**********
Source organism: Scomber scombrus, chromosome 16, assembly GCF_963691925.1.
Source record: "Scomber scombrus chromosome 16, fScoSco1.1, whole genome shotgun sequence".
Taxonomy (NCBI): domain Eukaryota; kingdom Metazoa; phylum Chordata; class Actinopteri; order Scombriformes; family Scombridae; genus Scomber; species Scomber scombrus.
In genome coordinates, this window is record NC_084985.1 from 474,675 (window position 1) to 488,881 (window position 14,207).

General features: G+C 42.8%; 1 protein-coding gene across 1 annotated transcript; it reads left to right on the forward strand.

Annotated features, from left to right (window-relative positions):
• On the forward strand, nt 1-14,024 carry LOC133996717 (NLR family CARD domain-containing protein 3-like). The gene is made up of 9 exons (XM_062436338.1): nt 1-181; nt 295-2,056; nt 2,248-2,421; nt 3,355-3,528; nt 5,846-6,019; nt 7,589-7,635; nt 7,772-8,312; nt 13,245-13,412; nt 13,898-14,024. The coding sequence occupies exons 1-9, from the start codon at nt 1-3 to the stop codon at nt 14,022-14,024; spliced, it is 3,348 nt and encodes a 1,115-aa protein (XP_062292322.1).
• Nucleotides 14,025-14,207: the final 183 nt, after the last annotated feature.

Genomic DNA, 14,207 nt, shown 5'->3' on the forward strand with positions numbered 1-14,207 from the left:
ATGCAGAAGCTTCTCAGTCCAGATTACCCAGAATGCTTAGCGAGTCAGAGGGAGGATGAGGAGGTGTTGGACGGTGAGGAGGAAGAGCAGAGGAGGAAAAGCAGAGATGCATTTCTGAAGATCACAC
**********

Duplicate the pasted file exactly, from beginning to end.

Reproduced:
Source organism: Scomber scombrus, chromosome 16, assembly GCF_963691925.1.
Source record: "Scomber scombrus chromosome 16, fScoSco1.1, whole genome shotgun sequence".
Taxonomy (NCBI): domain Eukaryota; kingdom Metazoa; phylum Chordata; class Actinopteri; order Scombriformes; family Scombridae; genus Scomber; species Scomber scombrus.
In genome coordinates, this window is record NC_084985.1 from 474,675 (window position 1) to 488,881 (window position 14,207).

General features: G+C 42.8%; 1 protein-coding gene across 1 annotated transcript; it reads left to right on the forward strand.

Annotated features, from left to right (window-relative positions):
• On the forward strand, nt 1-14,024 carry LOC133996717 (NLR family CARD domain-containing protein 3-like). The gene is made up of 9 exons (XM_062436338.1): nt 1-181; nt 295-2,056; nt 2,248-2,421; nt 3,355-3,528; nt 5,846-6,019; nt 7,589-7,635; nt 7,772-8,312; nt 13,245-13,412; nt 13,898-14,024. The coding sequence occupies exons 1-9, from the start codon at nt 1-3 to the stop codon at nt 14,022-14,024; spliced, it is 3,348 nt and encodes a 1,115-aa protein (XP_062292322.1).
• Nucleotides 14,025-14,207: the final 183 nt, after the last annotated feature.

Genomic DNA, 14,207 nt, shown 5'->3' on the forward strand with positions numbered 1-14,207 from the left:
ATGCAGAAGCTTCTCAGTCCAGATTACCCAGAATGCTTAGCGAGTCAGAGGGAGGATGAGGAGGTGTTGGACGGTGAGGAGGAAGAGCAGAGGAGGAAAAGCAGAGATGCATTTCTGAAGATCACAC